It may be useful to build in a ‘penalty/compensation’ clause into your contract in the event of the amenities promised not being supplied.
When buying a property abroad, you may receive one contract just in the local language, or two contracts – one in the local language and one in your own language.
‘Lost in translation’ is a term we are all familiar with, but when it comes to contracts for an overseas property, you could be at risk of experiencing it’s full impact. In many cases, it has eventually come to light that the translation is not a true version of the original. In other cases, people have not bothered to have the contract translated at all.
If you have been provided with a translated version of the contract, you need to ensure that it does not contain errors, omissions or extras. One simple check is to see if it has the same number of paragraphs as the original. If not, there is almost certainly a problem.
The safest option is to check with your independent lawyer, or a professional translator. They can verify that the translation is a true version of the original.
Otherwise, you could unwittingly be agreeing to extra conditions or secured/unsecured charges not covered or applicable under the original contract.
In some countries, conditions are set at the time you sign a sales contract, which mean you must either pay certain amounts of money at set times OR complete the transaction within a defined period. Time constraints may be set due to national laws rather than a developer’s or agent’s timeframe.
In France, for example, once you sign a sales contract and confirm the completion date, you could lose your deposit if you fail to meet that defined date.
Some of the conditions set are unreasonable and do not take into account delays which are beyond your control. For example, if the property is still being built, there may be construction delays, or if you are applying for a mortgage to purchase the property, you may encounter financial or valuation difficulties.
Calculate the timescales you personally need to work to, especially with regard to cash flow and finance which may need to be arranged. If a developer/agent is insisting on set times, you can research earlier work they have carried out to see if they have previously met their own deadlines.
We would also advise that your independent lawyer obtains financial references on the developer, to ensure that they have the cash resources to complete the construction of the development, and to establish what compensation you would be entitled to if they do not meet the agreed timescales.
At the time of signing the sales contract, developers or agents may set dates when a small holding deposit or a larger stage payment is required. Quite often, they do this without providing a ‘cooling off’ period or with restricted timescales – e.g. seven days – beyond which you are unable to withdraw from the contract without losing your deposit.
Before parting with any cash, ask your independent lawyer to check the contract, in particular the clauses which will become applicable if you decide to withdraw from the purchase.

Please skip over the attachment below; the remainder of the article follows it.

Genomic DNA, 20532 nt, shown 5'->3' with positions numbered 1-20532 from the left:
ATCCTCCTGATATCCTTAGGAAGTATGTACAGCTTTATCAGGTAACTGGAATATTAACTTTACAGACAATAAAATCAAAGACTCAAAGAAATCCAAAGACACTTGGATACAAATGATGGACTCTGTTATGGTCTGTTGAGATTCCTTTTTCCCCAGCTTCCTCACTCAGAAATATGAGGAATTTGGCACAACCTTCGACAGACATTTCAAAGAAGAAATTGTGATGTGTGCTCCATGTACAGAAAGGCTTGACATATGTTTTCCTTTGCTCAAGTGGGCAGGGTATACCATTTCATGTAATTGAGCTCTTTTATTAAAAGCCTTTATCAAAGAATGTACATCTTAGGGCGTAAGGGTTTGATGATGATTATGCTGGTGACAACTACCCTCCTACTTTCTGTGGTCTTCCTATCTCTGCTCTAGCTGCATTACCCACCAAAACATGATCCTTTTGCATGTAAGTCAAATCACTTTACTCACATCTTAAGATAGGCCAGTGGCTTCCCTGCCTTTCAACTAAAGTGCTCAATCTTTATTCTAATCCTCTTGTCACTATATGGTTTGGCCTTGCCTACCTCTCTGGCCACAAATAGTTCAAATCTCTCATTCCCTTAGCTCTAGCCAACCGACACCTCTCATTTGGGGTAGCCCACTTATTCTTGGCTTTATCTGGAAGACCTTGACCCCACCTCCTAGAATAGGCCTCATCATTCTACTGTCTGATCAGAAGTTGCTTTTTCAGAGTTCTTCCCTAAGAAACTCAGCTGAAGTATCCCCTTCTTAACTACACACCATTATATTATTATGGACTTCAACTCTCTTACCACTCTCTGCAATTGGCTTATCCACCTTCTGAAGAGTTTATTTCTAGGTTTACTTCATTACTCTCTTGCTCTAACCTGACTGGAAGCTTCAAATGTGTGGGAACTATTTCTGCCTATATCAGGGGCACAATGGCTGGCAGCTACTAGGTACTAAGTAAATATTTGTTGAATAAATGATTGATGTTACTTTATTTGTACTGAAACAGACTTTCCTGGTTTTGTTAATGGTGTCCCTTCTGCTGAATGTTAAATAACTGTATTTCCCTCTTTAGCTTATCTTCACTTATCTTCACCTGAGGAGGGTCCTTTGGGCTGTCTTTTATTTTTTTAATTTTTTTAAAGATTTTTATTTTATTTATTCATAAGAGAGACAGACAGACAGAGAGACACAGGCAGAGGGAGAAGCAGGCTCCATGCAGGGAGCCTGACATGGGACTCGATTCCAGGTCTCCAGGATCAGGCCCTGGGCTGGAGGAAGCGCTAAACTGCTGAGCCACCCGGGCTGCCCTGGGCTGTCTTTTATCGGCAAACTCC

Ask for a ‘cooling-off’ period of at least 14 days (30 would be even better). This will give you plenty of time to return to your home country and seek other professional advice before proceeding further.
Beware if you are paying for any holding deposit by credit card. Make sure that the developer or agent is not utilising your rights under the credit card laws regarding refunds to avoid any ‘cooling-off’ period they should offer.
This can often happen on ‘inspection flights’, where you are corralled by the developer or agent within a tightly controlled timetable of property visits designed to get you sign on the dotted line whilst you are out there. The sales staff are with you “24 hours a day”, trying to persuade you to buy, without any time out to consider it properly or to take professional advice.
Try to obtain references from previous clients of the developer or agent you are dealing with to establish their past customer service record.
If you do book an ‘inspection flight’, check if there are any restrictions on movement outside the defined area or developments you are visiting. Make it clear – ideally before you fly out – that you will not be pressurised into signing any paperwork without taking independent professional advice first and that you would only consider a purchase if an acceptable ‘cooling off’ period is in place.
This applies primarily to new properties which, when completed, bear little or no resemblance to the property you originally signed up for. For example, it may have fewer bedrooms; one or more rooms may be smaller than originally specified; there could be no sign of the garage or other outbuildings that were promised; the swimming pool may not be the shape or size that you’re initially agreed to.
If you are building your own property, make sure you instruct a reputable site manager or foreman and obtain references from previous clients.
If you are purchasing from a development, your independent lawyer can check that the specifications you requested in the original sales contract match those of the completed version.
Over the past few years, many new developers and agents have come into the overseas property market with very little experience and, on occasion, a lack of cash reserves. This has inevitably led to problems with unlicenced agents, bad selling and, in some cases, bankrupt developments.
Before purchasing from an agent or developer, check how long they have been in business and that they have all the correct licences in place to operate in that country. Ask them to provide details of past developments so you can check the quality of these and how they have stood the test of time. You could also obtain references from existing customers and ask your independent lawyer to make some financial checks.
Properties which may have looked great in a sales brochure could end up being located in problematic or totally unsuitable areas. For example, your dream property may actually be situated next to a motorway, a local airfield or a municipal rubbish dump. Alternatively, it could have been built next to the local sewage works, or within an area used for military manoeuvres. Or, it may be the case that the neighbours have dogs which bark incessantly or noisy livestock.
Never ever sign up for a property that you have not taken the time to visit. When you do visit, do so at day and night, and if possible, in different seasons.
Make time to talk to people who already live/own property in the area you like to get a better understanding of what it is like to live there. Ask the neighbours about their own experiences.